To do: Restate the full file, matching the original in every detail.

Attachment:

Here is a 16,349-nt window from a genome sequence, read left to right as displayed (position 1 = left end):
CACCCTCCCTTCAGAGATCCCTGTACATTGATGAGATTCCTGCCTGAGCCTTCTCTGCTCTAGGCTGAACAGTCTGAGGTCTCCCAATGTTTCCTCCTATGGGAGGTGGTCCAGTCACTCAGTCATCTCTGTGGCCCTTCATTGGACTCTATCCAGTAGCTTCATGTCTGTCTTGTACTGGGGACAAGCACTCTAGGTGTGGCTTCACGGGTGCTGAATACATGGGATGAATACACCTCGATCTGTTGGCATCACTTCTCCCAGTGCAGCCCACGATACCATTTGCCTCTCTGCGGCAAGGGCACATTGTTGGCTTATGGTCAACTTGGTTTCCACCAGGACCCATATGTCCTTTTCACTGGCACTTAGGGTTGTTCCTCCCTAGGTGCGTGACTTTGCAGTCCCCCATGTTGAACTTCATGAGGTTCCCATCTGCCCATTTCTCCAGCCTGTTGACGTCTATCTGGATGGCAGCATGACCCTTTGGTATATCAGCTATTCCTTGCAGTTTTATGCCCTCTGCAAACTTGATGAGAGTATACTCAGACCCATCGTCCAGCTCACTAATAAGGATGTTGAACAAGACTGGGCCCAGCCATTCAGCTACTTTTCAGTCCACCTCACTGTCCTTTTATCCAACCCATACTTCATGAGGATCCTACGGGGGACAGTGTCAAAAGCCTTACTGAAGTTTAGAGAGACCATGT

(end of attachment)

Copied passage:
Here is a 16,349-nt window from a genome sequence, read left to right as displayed (position 1 = left end):
CACCCTCCCTTCAGAGATCCCTGTACATTGATGAGATTCCTGCCTGAGCCTTCTCTGCTCTAGGCTGAACAGTCTGAGGTCTCCCAATGTTTCCTCCTATGGGAGGTGGTCCAGTCACTCAGTCATCTCTGTGGCCCTTCATTGGACTCTATCCAGTAGCTTCATGTCTGTCTTGTACTGGGGACAAGCACTCTAGGTGTGGCTTCACGGGTGCTGAATACATGGGATGAATACACCTCGATCTGTTGGCATCACTTCTCCCAGTGCAGCCCACGATACCATTTGCCTCTCTGCGGCAAGGGCACATTGTTGGCTTATGGTCAACTTGGTTTCCACCAGGACCCATATGTCCTTTTCACTGGCACTTAGGGTTGTTCCTCCCTAGGTGCGTGACTTTGCAGTCCCCCATGTTGAACTTCATGAGGTTCCCATCTGCCCATTTCTCCAGCCTGTTGACGTCTATCTGGATGGCAGCATGACCCTTTGGTATATCAGCTATTCCTTGCAGTTTTATGCCCTCTGCAAACTTGATGAGAGTATACTCAGACCCATCGTCCAGCTCACTAATAAGGATGTTGAACAAGACTGGGCCCAGCCATTCAGCTACTTTTCAGTCCACCTCACTGTCCTTTTATCCAACCCATACTTCATGAGGATCCTACGGGGGACAGTGTCAAAAGCCTTACTGAAGTTTAGAGAGACCATGT